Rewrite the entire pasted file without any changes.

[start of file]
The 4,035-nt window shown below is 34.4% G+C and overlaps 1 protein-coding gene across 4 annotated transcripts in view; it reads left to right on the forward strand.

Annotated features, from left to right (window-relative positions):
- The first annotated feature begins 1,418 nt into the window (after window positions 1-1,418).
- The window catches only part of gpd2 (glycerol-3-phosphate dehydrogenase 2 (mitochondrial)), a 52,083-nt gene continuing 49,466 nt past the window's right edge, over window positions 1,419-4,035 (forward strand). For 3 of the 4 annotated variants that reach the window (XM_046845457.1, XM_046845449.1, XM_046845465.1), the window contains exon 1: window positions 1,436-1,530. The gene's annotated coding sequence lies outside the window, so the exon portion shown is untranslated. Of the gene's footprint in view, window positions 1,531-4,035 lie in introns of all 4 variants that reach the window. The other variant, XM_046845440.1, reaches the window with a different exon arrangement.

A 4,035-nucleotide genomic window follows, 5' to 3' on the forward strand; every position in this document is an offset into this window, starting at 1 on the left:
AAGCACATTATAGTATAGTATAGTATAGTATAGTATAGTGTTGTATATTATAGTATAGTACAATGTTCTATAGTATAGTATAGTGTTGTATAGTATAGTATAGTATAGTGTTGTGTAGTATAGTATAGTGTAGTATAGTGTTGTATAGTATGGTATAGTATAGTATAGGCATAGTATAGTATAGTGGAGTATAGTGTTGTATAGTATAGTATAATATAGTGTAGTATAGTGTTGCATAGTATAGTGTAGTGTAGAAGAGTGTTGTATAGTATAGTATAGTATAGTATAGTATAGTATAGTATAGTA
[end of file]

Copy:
The 4,035-nt window shown below is 34.4% G+C and overlaps 1 protein-coding gene across 4 annotated transcripts in view; it reads left to right on the forward strand.

Annotated features, from left to right (window-relative positions):
- The first annotated feature begins 1,418 nt into the window (after window positions 1-1,418).
- The window catches only part of gpd2 (glycerol-3-phosphate dehydrogenase 2 (mitochondrial)), a 52,083-nt gene continuing 49,466 nt past the window's right edge, over window positions 1,419-4,035 (forward strand). For 3 of the 4 annotated variants that reach the window (XM_046845457.1, XM_046845449.1, XM_046845465.1), the window contains exon 1: window positions 1,436-1,530. The gene's annotated coding sequence lies outside the window, so the exon portion shown is untranslated. Of the gene's footprint in view, window positions 1,531-4,035 lie in introns of all 4 variants that reach the window. The other variant, XM_046845440.1, reaches the window with a different exon arrangement.

A 4,035-nucleotide genomic window follows, 5' to 3' on the forward strand; every position in this document is an offset into this window, starting at 1 on the left:
AAGCACATTATAGTATAGTATAGTATAGTATAGTATAGTGTTGTATATTATAGTATAGTACAATGTTCTATAGTATAGTATAGTGTTGTATAGTATAGTATAGTATAGTGTTGTGTAGTATAGTATAGTGTAGTATAGTGTTGTATAGTATGGTATAGTATAGTATAGGCATAGTATAGTATAGTGGAGTATAGTGTTGTATAGTATAGTATAATATAGTGTAGTATAGTGTTGCATAGTATAGTGTAGTGTAGAAGAGTGTTGTATAGTATAGTATAGTATAGTATAGTATAGTATAGTATAGTA